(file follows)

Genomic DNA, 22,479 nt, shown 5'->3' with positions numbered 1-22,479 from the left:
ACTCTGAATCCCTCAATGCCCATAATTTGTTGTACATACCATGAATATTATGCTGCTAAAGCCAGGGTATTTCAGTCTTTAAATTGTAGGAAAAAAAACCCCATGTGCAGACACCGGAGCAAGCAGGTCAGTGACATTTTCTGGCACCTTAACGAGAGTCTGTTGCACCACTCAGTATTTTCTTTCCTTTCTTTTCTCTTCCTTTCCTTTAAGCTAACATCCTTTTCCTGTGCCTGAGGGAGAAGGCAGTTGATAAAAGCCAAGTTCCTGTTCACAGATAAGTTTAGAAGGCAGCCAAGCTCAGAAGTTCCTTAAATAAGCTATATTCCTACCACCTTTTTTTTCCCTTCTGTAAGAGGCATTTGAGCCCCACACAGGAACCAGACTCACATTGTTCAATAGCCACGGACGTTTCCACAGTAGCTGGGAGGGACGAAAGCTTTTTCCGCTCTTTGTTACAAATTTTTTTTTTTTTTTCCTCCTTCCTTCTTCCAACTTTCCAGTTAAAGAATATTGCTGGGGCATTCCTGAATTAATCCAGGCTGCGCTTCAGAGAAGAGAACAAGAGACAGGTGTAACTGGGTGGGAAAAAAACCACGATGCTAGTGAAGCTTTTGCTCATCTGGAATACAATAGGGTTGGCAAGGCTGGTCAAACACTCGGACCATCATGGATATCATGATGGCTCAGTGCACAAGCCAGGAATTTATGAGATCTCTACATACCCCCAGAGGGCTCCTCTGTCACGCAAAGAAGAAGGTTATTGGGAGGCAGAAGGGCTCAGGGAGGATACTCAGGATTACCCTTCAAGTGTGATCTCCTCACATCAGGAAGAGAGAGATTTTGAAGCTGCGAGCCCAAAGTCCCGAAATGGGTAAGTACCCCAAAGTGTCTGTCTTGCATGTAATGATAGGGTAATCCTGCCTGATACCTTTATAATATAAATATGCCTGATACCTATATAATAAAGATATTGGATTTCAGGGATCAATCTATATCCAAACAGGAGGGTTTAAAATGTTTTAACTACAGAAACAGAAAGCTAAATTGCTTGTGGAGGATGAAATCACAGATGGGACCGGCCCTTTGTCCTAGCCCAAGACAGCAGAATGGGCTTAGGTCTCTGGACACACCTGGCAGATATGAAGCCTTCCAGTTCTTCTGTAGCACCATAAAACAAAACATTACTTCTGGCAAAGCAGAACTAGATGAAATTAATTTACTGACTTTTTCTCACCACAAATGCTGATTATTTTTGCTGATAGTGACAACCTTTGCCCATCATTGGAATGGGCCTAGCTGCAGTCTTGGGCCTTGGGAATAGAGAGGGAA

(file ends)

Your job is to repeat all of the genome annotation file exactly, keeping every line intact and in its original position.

Genomic DNA, 22,479 nt, shown 5'->3' with positions numbered 1-22,479 from the left:
ACTCTGAATCCCTCAATGCCCATAATTTGTTGTACATACCATGAATATTATGCTGCTAAAGCCAGGGTATTTCAGTCTTTAAATTGTAGGAAAAAAAACCCCATGTGCAGACACCGGAGCAAGCAGGTCAGTGACATTTTCTGGCACCTTAACGAGAGTCTGTTGCACCACTCAGTATTTTCTTTCCTTTCTTTTCTCTTCCTTTCCTTTAAGCTAACATCCTTTTCCTGTGCCTGAGGGAGAAGGCAGTTGATAAAAGCCAAGTTCCTGTTCACAGATAAGTTTAGAAGGCAGCCAAGCTCAGAAGTTCCTTAAATAAGCTATATTCCTACCACCTTTTTTTTCCCTTCTGTAAGAGGCATTTGAGCCCCACACAGGAACCAGACTCACATTGTTCAATAGCCACGGACGTTTCCACAGTAGCTGGGAGGGACGAAAGCTTTTTCCGCTCTTTGTTACAAATTTTTTTTTTTTTTTCCTCCTTCCTTCTTCCAACTTTCCAGTTAAAGAATATTGCTGGGGCATTCCTGAATTAATCCAGGCTGCGCTTCAGAGAAGAGAACAAGAGACAGGTGTAACTGGGTGGGAAAAAAACCACGATGCTAGTGAAGCTTTTGCTCATCTGGAATACAATAGGGTTGGCAAGGCTGGTCAAACACTCGGACCATCATGGATATCATGATGGCTCAGTGCACAAGCCAGGAATTTATGAGATCTCTACATACCCCCAGAGGGCTCCTCTGTCACGCAAAGAAGAAGGTTATTGGGAGGCAGAAGGGCTCAGGGAGGATACTCAGGATTACCCTTCAAGTGTGATCTCCTCACATCAGGAAGAGAGAGATTTTGAAGCTGCGAGCCCAAAGTCCCGAAATGGGTAAGTACCCCAAAGTGTCTGTCTTGCATGTAATGATAGGGTAATCCTGCCTGATACCTTTATAATATAAATATGCCTGATACCTATATAATAAAGATATTGGATTTCAGGGATCAATCTATATCCAAACAGGAGGGTTTAAAATGTTTTAACTACAGAAACAGAAAGCTAAATTGCTTGTGGAGGATGAAATCACAGATGGGACCGGCCCTTTGTCCTAGCCCAAGACAGCAGAATGGGCTTAGGTCTCTGGACACACCTGGCAGATATGAAGCCTTCCAGTTCTTCTGTAGCACCATAAAACAAAACATTACTTCTGGCAAAGCAGAACTAGATGAAATTAATTTACTGACTTTTTCTCACCACAAATGCTGATTATTTTTGCTGATAGTGACAACCTTTGCCCATCATTGGAATGGGCCTAGCTGCAGTCTTGGGCCTTGGGAATAGAGAGGGAA